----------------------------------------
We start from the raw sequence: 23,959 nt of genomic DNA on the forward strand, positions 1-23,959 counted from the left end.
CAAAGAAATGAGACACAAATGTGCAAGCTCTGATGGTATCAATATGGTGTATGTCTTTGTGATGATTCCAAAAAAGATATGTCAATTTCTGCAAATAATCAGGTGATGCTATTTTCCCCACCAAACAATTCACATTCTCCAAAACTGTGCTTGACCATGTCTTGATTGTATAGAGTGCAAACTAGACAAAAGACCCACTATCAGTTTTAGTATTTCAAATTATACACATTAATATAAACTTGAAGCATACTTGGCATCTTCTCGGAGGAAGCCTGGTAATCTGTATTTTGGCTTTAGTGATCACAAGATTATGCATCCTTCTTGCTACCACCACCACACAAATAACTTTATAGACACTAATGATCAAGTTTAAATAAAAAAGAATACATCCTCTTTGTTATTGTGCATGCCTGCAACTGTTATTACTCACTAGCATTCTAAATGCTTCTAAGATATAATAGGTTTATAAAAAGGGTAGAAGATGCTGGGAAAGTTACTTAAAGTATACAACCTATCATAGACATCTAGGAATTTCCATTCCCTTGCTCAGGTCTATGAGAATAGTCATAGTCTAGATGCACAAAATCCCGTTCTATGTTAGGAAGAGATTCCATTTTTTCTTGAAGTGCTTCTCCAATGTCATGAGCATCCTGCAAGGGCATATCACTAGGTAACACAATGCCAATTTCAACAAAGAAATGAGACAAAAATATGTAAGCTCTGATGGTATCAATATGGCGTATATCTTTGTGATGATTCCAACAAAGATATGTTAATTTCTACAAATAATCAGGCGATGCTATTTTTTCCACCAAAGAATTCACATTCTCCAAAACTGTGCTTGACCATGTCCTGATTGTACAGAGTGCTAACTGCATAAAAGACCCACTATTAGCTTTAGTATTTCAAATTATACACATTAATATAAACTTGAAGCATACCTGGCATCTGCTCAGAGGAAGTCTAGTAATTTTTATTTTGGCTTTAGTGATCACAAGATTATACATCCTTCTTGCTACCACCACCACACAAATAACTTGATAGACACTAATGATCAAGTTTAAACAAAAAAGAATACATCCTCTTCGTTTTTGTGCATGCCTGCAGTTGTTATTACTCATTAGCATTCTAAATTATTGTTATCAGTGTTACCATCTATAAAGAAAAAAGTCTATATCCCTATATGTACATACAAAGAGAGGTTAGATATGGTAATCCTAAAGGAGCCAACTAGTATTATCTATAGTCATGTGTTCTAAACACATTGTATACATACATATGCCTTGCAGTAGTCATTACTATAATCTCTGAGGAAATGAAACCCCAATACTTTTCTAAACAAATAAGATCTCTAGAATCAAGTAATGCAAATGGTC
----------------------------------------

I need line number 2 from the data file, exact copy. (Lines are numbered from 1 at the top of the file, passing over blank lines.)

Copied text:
CAAAGAAATGAGACACAAATGTGCAAGCTCTGATGGTATCAATATGGTGTATGTCTTTGTGATGATTCCAAAAAAGATATGTCAATTTCTGCAAATAATCAGGTGATGCTATTTTCCCCACCAAACAATTCACATTCTCCAAAACTGTGCTTGACCATGTCTTGATTGTATAGAGTGCAAACTAGACAAAAGACCCACTATCAGTTTTAGTATTTCAAATTATACACATTAATATAAACTTGAAGCATACTTGGCATCTTCTCGGAGGAAGCCTGGTAATCTGTATTTTGGCTTTAGTGATCACAAGATTATGCATCCTTCTTGCTACCACCACCACACAAATAACTTTATAGACACTAATGATCAAGTTTAAATAAAAAAGAATACATCCTCTTTGTTATTGTGCATGCCTGCAACTGTTATTACTCACTAGCATTCTAAATGCTTCTAAGATATAATAGGTTTATAAAAAGGGTAGAAGATGCTGGGAAAGTTACTTAAAGTATACAACCTATCATAGACATCTAGGAATTTCCATTCCCTTGCTCAGGTCTATGAGAATAGTCATAGTCTAGATGCACAAAATCCCGTTCTATGTTAGGAAGAGATTCCATTTTTTCTTGAAGTGCTTCTCCAATGTCATGAGCATCCTGCAAGGGCATATCACTAGGTAACACAATGCCAATTTCAACAAAGAAATGAGACAAAAATATGTAAGCTCTGATGGTATCAATATGGCGTATATCTTTGTGATGATTCCAACAAAGATATGTTAATTTCTACAAATAATCAGGCGATGCTATTTTTTCCACCAAAGAATTCACATTCTCCAAAACTGTGCTTGACCATGTCCTGATTGTACAGAGTGCTAACTGCATAAAAGACCCACTATTAGCTTTAGTATTTCAAATTATACACATTAATATAAACTTGAAGCATACCTGGCATCTGCTCAGAGGAAGTCTAGTAATTTTTATTTTGGCTTTAGTGATCACAAGATTATACATCCTTCTTGCTACCACCACCACACAAATAACTTGATAGACACTAATGATCAAGTTTAAACAAAAAAGAATACATCCTCTTCGTTTTTGTGCATGCCTGCAGTTGTTATTACTCATTAGCATTCTAAATTATTGTTATCAGTGTTACCATCTATAAAGAAAAAAGTCTATATCCCTATATGTACATACAAAGAGAGGTTAGATATGGTAATCCTAAAGGAGCCAACTAGTATTATCTATAGTCATGTGTTCTAAACACATTGTATACATACATATGCCTTGCAGTAGTCATTACTATAATCTCTGAGGAAATGAAACCCCAATACTTTTCTAAACAAATAAGATCTCTAGAATCAAGTAATGCAAATGGTC